OBAMA PRESIDENCY -- January 12, 2010 at 5:26 PM ET
After Obama's First Year, Examining Black Americans' Views on Progress
Pew released what they call "a comprehensive survey of racial attitudes" that reveals, among other things, that blacks' assessments about "the state of black progress in America have improved more dramatically than at any time in the last quarter century."
From the poll summary: Nearly twice as many blacks now (39 percent) than in 2007 (20 percent) say that "the situation of black people in this country is better than it had been five years earlier."
I found this curious, because unemployment among blacks (almost 16 percent) is much higher that it is among whites (under 10 percent), and the recession is an overwhelming factor in American life right now. So I checked in with someone who regularly follows attitudes among African-Americans, David Bositis, senior research associate at the highly respected Joint Center for Political and Economic Studies.
Bositis acknowledged times are especially tough for blacks, but he thinks they are not as downbeat as one might expect for three reasons: one, confidence in President Obama. He told me "many African-Americans' feelings about themselves, in terms of Mr. Obama being president, are definitely still very positive...many African-Americans never thought they would actually see a black person elected president."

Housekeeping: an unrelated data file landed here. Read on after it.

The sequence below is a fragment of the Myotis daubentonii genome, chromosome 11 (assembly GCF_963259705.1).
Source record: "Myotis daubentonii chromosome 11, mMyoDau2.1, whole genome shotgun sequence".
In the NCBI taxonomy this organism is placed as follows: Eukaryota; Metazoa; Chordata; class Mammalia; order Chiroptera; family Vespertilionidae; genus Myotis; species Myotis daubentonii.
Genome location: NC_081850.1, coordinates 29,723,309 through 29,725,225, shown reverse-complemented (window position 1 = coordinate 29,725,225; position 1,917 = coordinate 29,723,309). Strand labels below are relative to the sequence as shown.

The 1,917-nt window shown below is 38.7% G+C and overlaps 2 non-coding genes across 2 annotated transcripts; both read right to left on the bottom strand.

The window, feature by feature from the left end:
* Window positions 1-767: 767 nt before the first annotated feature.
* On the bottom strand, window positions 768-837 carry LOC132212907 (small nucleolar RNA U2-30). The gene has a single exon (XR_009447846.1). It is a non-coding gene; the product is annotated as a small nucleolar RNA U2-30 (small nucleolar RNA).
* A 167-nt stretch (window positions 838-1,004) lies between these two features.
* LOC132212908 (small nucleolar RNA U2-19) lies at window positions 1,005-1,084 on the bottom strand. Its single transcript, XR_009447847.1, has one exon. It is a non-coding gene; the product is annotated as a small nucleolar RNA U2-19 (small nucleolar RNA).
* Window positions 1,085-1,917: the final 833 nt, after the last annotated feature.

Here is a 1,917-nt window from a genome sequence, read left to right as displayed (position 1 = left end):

Separately, he said blacks are a lot more accustomed to hard times than white people. He cited a saying in the black community: "when white people catch a cold, blacks catch pneumonia."
And third, he asserted, "things have been done: an extension of unemployment benefits, a lot of black churches doing what they can to provide support."
Even more interesting were Bositis' comments on another finding in the Pew survey: that a majority of blacks (54 percent) say they believe Mr. Obama's election has improved race relations; and that "there is little to suggest that (increasingly) negative opinions about President Obama among whites have been driven mostly by race."
Bositis pointed out that the United States "is still quite a segregated country, so it's not like talking about....people living in proximity to each other." He rejected the idea that relations have improved in a marked way: "yes, in Colorado and Illinois and Virginia, these are very different places than what they were. But in terms of places where race has historically been the biggest problem - especially the South - I think race is as big an issue as it's ever been."